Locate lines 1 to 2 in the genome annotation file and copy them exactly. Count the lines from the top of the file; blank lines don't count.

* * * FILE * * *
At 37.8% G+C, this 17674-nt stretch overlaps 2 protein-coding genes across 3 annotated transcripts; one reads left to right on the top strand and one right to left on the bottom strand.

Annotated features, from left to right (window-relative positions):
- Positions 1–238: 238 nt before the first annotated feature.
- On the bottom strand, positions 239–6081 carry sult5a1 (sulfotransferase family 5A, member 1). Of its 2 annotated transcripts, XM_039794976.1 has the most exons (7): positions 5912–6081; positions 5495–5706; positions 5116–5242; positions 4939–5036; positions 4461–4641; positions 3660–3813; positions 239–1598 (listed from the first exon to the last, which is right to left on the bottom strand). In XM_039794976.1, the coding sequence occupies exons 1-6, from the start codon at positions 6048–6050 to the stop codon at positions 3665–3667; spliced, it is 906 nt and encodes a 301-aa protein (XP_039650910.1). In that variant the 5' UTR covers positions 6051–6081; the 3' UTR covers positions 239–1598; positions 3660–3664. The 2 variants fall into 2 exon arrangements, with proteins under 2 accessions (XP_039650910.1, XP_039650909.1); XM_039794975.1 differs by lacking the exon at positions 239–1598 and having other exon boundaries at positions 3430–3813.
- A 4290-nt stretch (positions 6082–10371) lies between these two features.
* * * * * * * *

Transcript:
At 37.8% G+C, this 17674-nt stretch overlaps 2 protein-coding genes across 3 annotated transcripts; one reads left to right on the top strand and one right to left on the bottom strand.

Annotated features, from left to right (window-relative positions):